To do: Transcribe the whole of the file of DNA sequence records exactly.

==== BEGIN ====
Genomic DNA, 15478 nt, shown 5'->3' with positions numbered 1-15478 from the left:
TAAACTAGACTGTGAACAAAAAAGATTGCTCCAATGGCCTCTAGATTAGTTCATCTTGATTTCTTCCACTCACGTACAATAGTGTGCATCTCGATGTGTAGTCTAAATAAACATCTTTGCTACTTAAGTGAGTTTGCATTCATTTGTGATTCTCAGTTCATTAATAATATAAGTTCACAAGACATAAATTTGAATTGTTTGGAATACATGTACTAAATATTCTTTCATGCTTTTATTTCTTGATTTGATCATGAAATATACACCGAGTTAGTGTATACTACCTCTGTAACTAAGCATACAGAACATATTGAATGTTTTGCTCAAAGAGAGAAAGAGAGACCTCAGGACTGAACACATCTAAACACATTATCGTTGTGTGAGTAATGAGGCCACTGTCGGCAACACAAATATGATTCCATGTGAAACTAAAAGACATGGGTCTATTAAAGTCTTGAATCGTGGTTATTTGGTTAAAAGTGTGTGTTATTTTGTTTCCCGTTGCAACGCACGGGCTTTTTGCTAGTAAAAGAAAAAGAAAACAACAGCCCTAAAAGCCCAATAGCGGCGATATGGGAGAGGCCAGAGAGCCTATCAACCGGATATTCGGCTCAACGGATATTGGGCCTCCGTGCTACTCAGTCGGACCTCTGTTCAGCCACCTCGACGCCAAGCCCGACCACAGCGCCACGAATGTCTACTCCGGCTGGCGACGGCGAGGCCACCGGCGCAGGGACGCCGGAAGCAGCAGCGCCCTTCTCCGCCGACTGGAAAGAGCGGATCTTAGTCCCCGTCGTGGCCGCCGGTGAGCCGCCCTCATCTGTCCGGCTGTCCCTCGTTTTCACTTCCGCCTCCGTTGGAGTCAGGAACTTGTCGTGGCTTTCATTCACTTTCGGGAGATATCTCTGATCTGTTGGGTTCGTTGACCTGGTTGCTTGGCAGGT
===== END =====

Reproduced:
Genomic DNA, 15478 nt, shown 5'->3' with positions numbered 1-15478 from the left:
TAAACTAGACTGTGAACAAAAAAGATTGCTCCAATGGCCTCTAGATTAGTTCATCTTGATTTCTTCCACTCACGTACAATAGTGTGCATCTCGATGTGTAGTCTAAATAAACATCTTTGCTACTTAAGTGAGTTTGCATTCATTTGTGATTCTCAGTTCATTAATAATATAAGTTCACAAGACATAAATTTGAATTGTTTGGAATACATGTACTAAATATTCTTTCATGCTTTTATTTCTTGATTTGATCATGAAATATACACCGAGTTAGTGTATACTACCTCTGTAACTAAGCATACAGAACATATTGAATGTTTTGCTCAAAGAGAGAAAGAGAGACCTCAGGACTGAACACATCTAAACACATTATCGTTGTGTGAGTAATGAGGCCACTGTCGGCAACACAAATATGATTCCATGTGAAACTAAAAGACATGGGTCTATTAAAGTCTTGAATCGTGGTTATTTGGTTAAAAGTGTGTGTTATTTTGTTTCCCGTTGCAACGCACGGGCTTTTTGCTAGTAAAAGAAAAAGAAAACAACAGCCCTAAAAGCCCAATAGCGGCGATATGGGAGAGGCCAGAGAGCCTATCAACCGGATATTCGGCTCAACGGATATTGGGCCTCCGTGCTACTCAGTCGGACCTCTGTTCAGCCACCTCGACGCCAAGCCCGACCACAGCGCCACGAATGTCTACTCCGGCTGGCGACGGCGAGGCCACCGGCGCAGGGACGCCGGAAGCAGCAGCGCCCTTCTCCGCCGACTGGAAAGAGCGGATCTTAGTCCCCGTCGTGGCCGCCGGTGAGCCGCCCTCATCTGTCCGGCTGTCCCTCGTTTTCACTTCCGCCTCCGTTGGAGTCAGGAACTTGTCGTGGCTTTCATTCACTTTCGGGAGATATCTCTGATCTGTTGGGTTCGTTGACCTGGTTGCTTGGCAGGT